Elenowen, Steve Moakler
1100 Chestnut Street
Philadelphia, PA, 19107
Doors 8:30 PM / Show 9:30 PM
This event is 21 and over
Watch & Listen
For fans of: The Lone Bellow, The Civil Wars, The Head and The Heart
It's called 'chemistry', an elusive quality that can be part history, part mystery and all intangible until the moment that you feel it. It's a meant-to-be melding of the emotional and creative that can happen between songwriters, performers, best friends or life partners. For Josh and Nicole Johnson – the duo Elenowen – that connection is all of the above and much more. And on their self-titled EP, the chemistry they share is as rare – and real – as it gets.
Though emerging from the same Nashville-based Americana-folk scene as The Civil Wars, Elenowen deliver a sonic glow all their own. Amidst haunting harmonies and elegiac lyrics, their songs flow with an undercurrent of yearning, surrender and unexpectedly sharp edges. "We strive to maintain a certain vulnerability in our music," Josh says. "We write a lot about our own lives as well as the truths about relationships that we relate to. We think it creates an intimacy that's totally connected to the music." The sound itself is roots-driven, with accents of cello and pedal steel cutting a deeply evocative facet. Even the name Elenowen is an authentic nod to heritage, with Ellen being Josh's mom's middle name and Owen being the middle name of Nicole's dad. "They're the sides of the family we each got our music from," explains Josh. "What's in our hearts will always come out in what we do."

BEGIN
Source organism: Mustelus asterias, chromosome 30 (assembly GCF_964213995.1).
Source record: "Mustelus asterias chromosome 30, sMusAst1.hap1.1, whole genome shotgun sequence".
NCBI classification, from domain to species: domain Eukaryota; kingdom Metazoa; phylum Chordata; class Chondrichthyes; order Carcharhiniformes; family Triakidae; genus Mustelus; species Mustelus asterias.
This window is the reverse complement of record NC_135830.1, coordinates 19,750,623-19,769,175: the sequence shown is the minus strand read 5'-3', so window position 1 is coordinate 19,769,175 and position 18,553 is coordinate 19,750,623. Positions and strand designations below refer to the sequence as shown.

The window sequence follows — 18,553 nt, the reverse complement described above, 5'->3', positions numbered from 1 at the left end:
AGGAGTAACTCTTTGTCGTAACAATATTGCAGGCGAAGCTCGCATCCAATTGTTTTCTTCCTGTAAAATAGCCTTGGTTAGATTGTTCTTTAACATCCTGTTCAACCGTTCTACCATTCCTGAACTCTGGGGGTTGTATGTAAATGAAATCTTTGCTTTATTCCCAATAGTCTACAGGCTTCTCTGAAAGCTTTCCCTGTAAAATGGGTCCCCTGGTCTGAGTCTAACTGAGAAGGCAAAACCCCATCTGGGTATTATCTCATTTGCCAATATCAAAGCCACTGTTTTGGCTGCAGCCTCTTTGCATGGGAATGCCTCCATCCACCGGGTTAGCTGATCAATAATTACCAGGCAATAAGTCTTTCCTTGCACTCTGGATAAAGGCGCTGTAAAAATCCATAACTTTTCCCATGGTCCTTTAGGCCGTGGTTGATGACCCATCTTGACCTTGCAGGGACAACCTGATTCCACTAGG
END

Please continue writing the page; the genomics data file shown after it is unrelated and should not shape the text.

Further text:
The singular power of Elenowen comes from the bond that can only exist between two people who've known – and loved – each other for most of their lives. "We were 15 and 16 when we met," explains Nicole. "We dated for a year, broke up for a year and a half, then got back together and have been together ever since. After that first breakup, I think we both still knew that we were meant for each other, but we also knew that we weren't what each other needed at that point in our lives." At 18, Josh moved from Knoxville to Nashville to be with Nicole, writing songs and pursuing a music degree at Belmont University while Nicole worked as a homecare attendant, back-up singer and barista. Within a year of Josh's graduation, the starkly candid debut album Pulling Back The Veil chronicled their first year of marriage with songs that were subsequently showcased on TV shows like 'One Tree Hill' and MTV's 'World Of Jenks'. Josh and Nicole began filming impromptu performances in their small basement apartment, with the resulting clips – called 'The Basement Sessions' – quickly garnering a following on YouTube and the No Depression website. In 2011, Elenowen made their national television debut on the top-rated premiere season of NBC's 'The Voice'. But it's the five tracks on their new EP that now mean the most to the couple and convey what's most real to audiences.